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Inside Politics

Burkett: 'Jury still out' on memos CBS aired

From Ingrid Arnesen

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CNN's Jeanne Meserve on CBS' position on the documents.

CNN's John King on Bush's comments about his Guard service.
Copies:  The CBS documents

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George W. Bush
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(CNN) -- Bill Burkett, who gave CBS News the alleged documents about President Bush's National Guard service, insists "the jury is still out" on whether those documents are authentic.

"The documents have not been conclusively proven false," Burkett said. "Neither have they been proven authentic. That jury is still out."

Burkett has been under intense media scrutiny since he was revealed as the source of the documents.

On Thursday, he replied via email to a series of questions from CNN.

Burkett said he expected CBS to use its "massive and superlative abilities" to authenticate the documents prior to broadcast.

He also accused "incompetent" CBS staff of revealing his name to other news organizations, despite an agreement to protect his identity as the source of the material.

Burkett also accused the White House of using the blog community to launch a "kill the messenger campaign" against him after the documents were made public.

"The coordinated attacks against the documents, then against me, which CBS did nothing to deflect or defend, and then against Dan Rather and CBS producer Mary Mapes have not been against the validity of the documents, but rather as an attack against anything being considered at all," he said.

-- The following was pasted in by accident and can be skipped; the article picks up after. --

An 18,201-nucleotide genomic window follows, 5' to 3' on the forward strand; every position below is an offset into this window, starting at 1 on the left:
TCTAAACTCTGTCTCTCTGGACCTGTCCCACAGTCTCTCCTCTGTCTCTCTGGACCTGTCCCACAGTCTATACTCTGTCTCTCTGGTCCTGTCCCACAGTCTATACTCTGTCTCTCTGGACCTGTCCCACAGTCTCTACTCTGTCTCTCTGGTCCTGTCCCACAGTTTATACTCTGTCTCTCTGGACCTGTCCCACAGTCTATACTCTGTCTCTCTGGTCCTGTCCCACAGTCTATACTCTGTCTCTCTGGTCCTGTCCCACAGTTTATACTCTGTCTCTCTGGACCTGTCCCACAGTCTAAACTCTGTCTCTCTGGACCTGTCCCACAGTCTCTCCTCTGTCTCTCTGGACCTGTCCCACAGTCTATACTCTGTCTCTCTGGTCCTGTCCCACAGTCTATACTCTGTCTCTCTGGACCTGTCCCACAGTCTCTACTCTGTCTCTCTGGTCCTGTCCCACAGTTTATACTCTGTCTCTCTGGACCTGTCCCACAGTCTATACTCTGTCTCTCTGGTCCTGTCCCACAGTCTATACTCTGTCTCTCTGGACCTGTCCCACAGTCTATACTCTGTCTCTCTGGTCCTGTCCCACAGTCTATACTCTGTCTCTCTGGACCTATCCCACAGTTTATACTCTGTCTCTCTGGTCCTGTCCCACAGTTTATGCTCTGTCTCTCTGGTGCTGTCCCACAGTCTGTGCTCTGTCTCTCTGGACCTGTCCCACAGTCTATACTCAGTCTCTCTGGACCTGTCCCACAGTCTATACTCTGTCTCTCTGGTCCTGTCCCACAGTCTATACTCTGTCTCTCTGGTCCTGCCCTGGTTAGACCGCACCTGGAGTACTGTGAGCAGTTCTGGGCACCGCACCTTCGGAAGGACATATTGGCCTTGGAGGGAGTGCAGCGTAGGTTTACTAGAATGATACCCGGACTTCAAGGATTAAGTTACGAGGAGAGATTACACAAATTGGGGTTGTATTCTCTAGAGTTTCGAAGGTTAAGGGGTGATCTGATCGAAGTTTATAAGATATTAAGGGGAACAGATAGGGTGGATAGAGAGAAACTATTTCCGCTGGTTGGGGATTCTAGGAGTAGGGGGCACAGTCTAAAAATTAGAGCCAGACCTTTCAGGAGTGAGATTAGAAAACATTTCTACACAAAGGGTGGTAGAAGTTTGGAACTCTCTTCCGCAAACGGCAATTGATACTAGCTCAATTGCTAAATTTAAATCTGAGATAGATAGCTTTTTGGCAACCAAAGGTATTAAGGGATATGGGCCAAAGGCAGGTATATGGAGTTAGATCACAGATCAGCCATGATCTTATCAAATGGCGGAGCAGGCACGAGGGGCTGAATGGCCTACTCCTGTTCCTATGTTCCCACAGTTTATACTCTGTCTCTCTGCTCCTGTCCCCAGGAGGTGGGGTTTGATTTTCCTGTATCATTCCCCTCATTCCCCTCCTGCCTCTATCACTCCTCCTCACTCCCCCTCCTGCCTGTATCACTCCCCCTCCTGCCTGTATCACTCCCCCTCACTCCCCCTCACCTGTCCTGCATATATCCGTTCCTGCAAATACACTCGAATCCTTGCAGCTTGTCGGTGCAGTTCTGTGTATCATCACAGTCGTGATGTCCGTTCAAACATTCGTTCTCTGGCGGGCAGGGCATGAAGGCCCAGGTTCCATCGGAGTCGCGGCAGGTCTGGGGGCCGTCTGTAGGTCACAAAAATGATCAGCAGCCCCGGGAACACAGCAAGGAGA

Burkett's wife, Nicki, described the couple as "shaken" by the uproar.

"Our name has been destroyed and cannot be reclaimed," she said in the e-mailed response. "We are presumed guilty, not only for poor judgment of involving ourselves with CBS, but now considered to be forgers and liars."

On September 8, CBS News anchor Dan Rather, on a segment of the newsmagazine "60 Minutes," reported allegations that during the Vietnam era, Bush received special consideration to get into the Texas Air National Guard and subsequently did not fulfill his service obligations, including ignoring an order to get a required physical exam.

Among the evidence cited in the story were four memos critical of the future president, purportedly written by Bush's then-squadron commander, Lt. Col. Jerry Killian, who died in 1984.

But immediately after the broadcast, the documents came under fire by the conservative Internet community of bloggers.

Soon, media reports followed with document experts charging that the documents were produced with a modern computer word processing program, not by a 1970s-era typewriter.

Killian's former wife, son and secretary all questioned the validity of the memos, though his secretary said they did reflect his views at the time about Bush. She also said she typed a similar memo but not the one that was broadcast by CBS.